Asia's entrepreneurs often prefer to make a deal with corporate buyers rather than private equity firms, according to a report by Baker & McKenzie. The report surveyed 350 company owners and found 44 percent of the respondents would rather sell to a strategic buyer than a financial sponsor such as private equity, 21 percent preferred private equity and the remainder had no preference.
However, Asian entrepreneurs are increasingly aware of the value created by some private equity firms and they are starting to factor that into a potential deal rather than just accepting the highest offer, according to Dorothea Koo, head of Asia Pacific private equity at Baker & McKenzie.
GPs are also finding new ways to attract entrepreneurs. “What is unique about a private equity transaction is, obviously there is a price put on the table for the business, but at the same time a lot of times [private equity investors] will look at how to incentivise and retain management and include things like sweat equity or more [sophisticated] variations of management incentives, like rachets, to attract management to stay on and invest with the company,” Koo told Private Equity International.
…in the event the private equity buyer becomes the winner [in a bid], it is quite common for the strategic buyer who was not the winning bidder in the first round to become the buyer when the private equity firm exits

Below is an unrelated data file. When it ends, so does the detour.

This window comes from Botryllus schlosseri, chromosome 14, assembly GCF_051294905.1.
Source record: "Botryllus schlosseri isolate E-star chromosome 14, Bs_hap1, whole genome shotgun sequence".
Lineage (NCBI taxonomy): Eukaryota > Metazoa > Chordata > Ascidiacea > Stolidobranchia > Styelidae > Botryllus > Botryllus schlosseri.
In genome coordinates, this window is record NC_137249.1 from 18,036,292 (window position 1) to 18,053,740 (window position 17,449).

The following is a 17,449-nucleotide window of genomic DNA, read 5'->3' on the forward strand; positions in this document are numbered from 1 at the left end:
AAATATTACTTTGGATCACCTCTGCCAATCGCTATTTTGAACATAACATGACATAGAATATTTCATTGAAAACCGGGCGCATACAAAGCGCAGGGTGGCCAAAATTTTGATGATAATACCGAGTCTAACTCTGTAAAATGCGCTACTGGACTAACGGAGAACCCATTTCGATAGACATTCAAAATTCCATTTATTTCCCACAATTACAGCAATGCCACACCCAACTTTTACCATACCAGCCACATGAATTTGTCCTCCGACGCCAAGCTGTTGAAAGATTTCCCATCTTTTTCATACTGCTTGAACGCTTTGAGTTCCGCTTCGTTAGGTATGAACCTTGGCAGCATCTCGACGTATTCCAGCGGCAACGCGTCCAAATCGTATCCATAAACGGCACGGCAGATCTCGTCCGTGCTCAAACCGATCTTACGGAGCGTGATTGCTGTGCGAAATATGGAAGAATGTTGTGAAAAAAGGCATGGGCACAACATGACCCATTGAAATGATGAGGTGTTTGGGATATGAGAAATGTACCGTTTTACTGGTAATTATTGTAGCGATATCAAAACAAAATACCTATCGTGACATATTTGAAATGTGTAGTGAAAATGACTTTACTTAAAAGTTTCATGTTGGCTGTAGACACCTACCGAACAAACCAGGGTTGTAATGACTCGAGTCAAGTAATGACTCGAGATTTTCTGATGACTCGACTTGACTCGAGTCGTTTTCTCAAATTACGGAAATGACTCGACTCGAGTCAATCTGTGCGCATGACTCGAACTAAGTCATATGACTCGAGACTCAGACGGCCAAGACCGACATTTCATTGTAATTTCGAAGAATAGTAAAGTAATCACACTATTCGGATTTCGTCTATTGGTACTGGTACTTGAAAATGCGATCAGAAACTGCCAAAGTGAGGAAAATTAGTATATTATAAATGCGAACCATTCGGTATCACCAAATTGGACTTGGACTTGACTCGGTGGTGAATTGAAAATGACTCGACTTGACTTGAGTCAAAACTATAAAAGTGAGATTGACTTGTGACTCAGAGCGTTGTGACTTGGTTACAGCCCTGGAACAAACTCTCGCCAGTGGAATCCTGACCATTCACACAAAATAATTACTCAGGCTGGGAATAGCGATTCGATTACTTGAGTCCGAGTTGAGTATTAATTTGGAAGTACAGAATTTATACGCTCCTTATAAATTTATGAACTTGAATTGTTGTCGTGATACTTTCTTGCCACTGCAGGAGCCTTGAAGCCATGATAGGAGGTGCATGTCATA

Dorothea Koo, Baker & McKenzie
Koo says businesses in countries such as Indonesia and Vietnam will increasingly select private equity bidders over strategics as they start to understand these more complicated forms of compensation and realise how GPs can help them operationally and through international expansion.
However, she believes entrepreneurs will ultimately still look to partner with strategics. “When a [GP] is looking at an investment, they are already planning their exit in a few years’ time. If they have a strategic competing with them for the same business, in the event the private equity buyer becomes the winner, it is quite common for the strategic buyer who was not the winning bidder in the first round to become the buyer when the private equity firm exits.”
The biggest concern for corporations in developing markets is corporate compliance, the report showed. Of the respondents, 46 percent said corporate compliance was the top challenge to completing a successful M&A deal, with 29 percent believing corruption is the biggest hurdle when doing a deal.
For Asian private equity firms in particular, the Foreign Corrupt Practices Act (FCPA), outlined by the US Securities and Exchange Commission, is the most worrying legislation as many firms have US LPs that must comply with the regulations, Koo believes.
She added that cultural barriers are a diminishing worry for firms doing M&A deals in Asia – a trend driven in part by the private equity industry. “Particularly from a China perspective, [private equity] transactions have represented a number of cross-border transactions with China. We do see private equity firms teaming up with strategic buyers,” Koo said.